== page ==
(02/02/22) update: More than 200 refugees and people seeking asylum still remain trapped offshore in PNG and Nauru. In Australia, approximately 80 refugees are detained in detention centres and APODS, whilst more than 1000 people are living in the community, with no certainty regarding their futures. In PNG, Covid-19 spreads unabated through towns and cities, more than 20 refugees and people seeking asylum have tested positive to the virus, with many fearful to even seek the required medical attention due to community reprisals. Despite the Australian Government’s announcement last October that it would be ending its offshore processing agreements with PNG at the end of this year, over 100 men still remain there, many without permanent resettlement solutions. Their safety is at risk everyday. In Australia, the situation is no better. An outbreak at the Park Hotel APOD has led to more than 20 refugees testing positive to Covid-19. With no ability to isolate and trapped in rooms with poor ventilation for up to 23 hours a day, the virus spread like wildfire. Through first-hand conversations with refugees and people seeking asylum detained at the Park Hotel, people were fearful for their lives. The New Zealand Government’s offer to resettle refugees from Australia’s offshore detention regime still stands. In the most recent round of Senate Estimates, the Department confirmed it was ‘in negotiations’ with the New Zealand Government regarding the offer, but no further details were given.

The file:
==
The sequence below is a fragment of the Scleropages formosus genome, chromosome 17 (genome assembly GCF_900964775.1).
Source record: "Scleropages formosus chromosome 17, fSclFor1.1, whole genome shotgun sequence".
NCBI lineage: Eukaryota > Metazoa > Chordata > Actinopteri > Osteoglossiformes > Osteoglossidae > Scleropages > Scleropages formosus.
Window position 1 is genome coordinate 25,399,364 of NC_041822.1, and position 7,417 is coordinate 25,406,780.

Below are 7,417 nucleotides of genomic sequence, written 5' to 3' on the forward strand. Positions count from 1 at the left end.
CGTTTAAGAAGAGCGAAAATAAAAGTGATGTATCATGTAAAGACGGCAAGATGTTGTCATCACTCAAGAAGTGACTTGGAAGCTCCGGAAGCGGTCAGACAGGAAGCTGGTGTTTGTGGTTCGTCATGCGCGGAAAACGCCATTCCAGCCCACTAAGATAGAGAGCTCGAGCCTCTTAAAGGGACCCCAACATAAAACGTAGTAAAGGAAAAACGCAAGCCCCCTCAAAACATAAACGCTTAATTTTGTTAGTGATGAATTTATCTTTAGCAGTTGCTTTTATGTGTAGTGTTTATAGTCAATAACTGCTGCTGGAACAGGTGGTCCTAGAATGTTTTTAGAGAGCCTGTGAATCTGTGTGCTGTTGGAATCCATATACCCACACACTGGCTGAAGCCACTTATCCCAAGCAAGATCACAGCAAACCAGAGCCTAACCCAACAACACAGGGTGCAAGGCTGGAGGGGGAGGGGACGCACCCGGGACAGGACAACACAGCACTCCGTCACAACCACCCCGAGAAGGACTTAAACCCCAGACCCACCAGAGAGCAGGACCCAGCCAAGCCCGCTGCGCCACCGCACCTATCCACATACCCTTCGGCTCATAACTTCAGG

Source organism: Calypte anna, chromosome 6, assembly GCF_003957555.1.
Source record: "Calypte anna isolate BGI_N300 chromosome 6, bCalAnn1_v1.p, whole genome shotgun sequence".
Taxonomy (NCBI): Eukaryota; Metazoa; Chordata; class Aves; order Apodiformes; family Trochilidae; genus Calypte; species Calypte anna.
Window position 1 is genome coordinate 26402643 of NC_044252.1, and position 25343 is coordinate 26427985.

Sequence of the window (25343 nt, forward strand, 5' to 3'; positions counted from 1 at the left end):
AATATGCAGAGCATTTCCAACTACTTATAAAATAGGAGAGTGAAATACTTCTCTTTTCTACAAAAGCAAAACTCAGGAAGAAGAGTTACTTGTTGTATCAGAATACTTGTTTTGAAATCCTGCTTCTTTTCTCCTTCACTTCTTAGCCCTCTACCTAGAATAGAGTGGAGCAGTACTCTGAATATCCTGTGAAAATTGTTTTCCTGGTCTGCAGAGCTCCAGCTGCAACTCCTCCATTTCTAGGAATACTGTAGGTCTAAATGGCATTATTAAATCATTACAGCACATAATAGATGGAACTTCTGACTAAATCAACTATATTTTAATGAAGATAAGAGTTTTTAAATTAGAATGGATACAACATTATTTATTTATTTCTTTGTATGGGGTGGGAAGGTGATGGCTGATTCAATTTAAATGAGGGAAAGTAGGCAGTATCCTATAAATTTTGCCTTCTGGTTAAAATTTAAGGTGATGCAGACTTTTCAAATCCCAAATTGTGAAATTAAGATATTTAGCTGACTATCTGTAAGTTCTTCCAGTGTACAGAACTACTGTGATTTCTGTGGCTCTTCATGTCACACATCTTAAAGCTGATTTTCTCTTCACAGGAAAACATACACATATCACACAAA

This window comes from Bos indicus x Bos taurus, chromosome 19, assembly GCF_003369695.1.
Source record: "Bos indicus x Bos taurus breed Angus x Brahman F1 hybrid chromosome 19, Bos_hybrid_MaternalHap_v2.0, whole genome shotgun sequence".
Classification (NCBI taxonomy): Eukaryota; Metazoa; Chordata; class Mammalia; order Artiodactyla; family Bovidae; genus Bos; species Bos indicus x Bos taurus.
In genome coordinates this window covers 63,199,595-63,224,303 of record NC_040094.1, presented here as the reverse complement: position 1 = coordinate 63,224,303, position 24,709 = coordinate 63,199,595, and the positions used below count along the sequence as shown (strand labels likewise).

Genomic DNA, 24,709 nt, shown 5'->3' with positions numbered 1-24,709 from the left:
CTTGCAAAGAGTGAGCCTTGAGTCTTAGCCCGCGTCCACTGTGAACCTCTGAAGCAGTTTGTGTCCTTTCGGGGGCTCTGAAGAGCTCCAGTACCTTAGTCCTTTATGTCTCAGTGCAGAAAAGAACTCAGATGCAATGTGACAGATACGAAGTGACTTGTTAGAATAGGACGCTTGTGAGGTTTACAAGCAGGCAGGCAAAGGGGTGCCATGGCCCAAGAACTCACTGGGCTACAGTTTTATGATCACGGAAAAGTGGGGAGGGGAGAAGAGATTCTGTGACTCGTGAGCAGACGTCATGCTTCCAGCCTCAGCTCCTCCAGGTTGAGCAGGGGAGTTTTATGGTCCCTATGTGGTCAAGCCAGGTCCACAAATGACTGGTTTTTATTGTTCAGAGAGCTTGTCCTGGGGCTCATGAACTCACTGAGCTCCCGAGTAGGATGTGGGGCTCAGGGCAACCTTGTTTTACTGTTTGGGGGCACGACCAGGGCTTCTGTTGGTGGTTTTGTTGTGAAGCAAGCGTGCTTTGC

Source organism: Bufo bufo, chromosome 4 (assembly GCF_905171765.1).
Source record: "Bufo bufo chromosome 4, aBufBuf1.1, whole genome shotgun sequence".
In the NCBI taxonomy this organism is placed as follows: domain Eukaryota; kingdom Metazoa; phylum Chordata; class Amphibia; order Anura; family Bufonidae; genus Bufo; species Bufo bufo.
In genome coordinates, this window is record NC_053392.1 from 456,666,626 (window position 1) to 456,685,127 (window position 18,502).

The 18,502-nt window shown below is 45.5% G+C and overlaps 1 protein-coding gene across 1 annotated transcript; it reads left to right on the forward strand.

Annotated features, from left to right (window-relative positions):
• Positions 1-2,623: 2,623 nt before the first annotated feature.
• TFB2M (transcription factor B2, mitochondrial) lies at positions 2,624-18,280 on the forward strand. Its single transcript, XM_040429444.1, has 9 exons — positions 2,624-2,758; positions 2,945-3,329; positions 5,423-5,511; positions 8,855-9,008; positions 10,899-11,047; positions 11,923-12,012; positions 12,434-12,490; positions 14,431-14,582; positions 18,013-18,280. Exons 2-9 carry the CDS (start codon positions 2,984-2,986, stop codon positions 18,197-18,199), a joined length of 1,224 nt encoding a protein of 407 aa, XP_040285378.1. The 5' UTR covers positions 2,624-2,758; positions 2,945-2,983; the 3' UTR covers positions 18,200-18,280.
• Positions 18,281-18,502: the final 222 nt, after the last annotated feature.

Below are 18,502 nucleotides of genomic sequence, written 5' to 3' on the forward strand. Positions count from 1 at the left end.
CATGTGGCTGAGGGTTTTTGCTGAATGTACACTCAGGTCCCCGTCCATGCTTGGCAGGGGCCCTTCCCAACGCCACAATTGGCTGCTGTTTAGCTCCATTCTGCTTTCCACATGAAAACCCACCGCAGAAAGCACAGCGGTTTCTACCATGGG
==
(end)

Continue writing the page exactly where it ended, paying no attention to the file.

(01/07/21) update: As we approach eight years of this policy, approximately 230 people remain detained offshore in PNG and on Nauru. Over 100 people who were brought to Australia to receive medical treatment are detained in APODs or detention centres. More than 1000 people are living in community detention or on limiting visas, still with no certainty regarding their futures. New Zealand’s offer of resettlement still stands. In May, Amnesty travelled to New Zealand, hoping to raise the issue of refugee resettlement with Prime Minister Scott Morrison directly while he was in Queenstown to meet New Zealand Prime Minister Jacinda Ardern. Just two days after our return, Home Affairs Minister Karen Andrews’ acknowledged that Australia is now in talks with New Zealand to resettle refugees. While this is a promising sign, no more details have been given. We’re asking that the Government finalises negotiations with New Zealand to ensure refugees are resettled as a matter of urgency and expands any deal reached to include all refugees trapped in Australia’s offshore detention regime that are not in another resettlement pathway.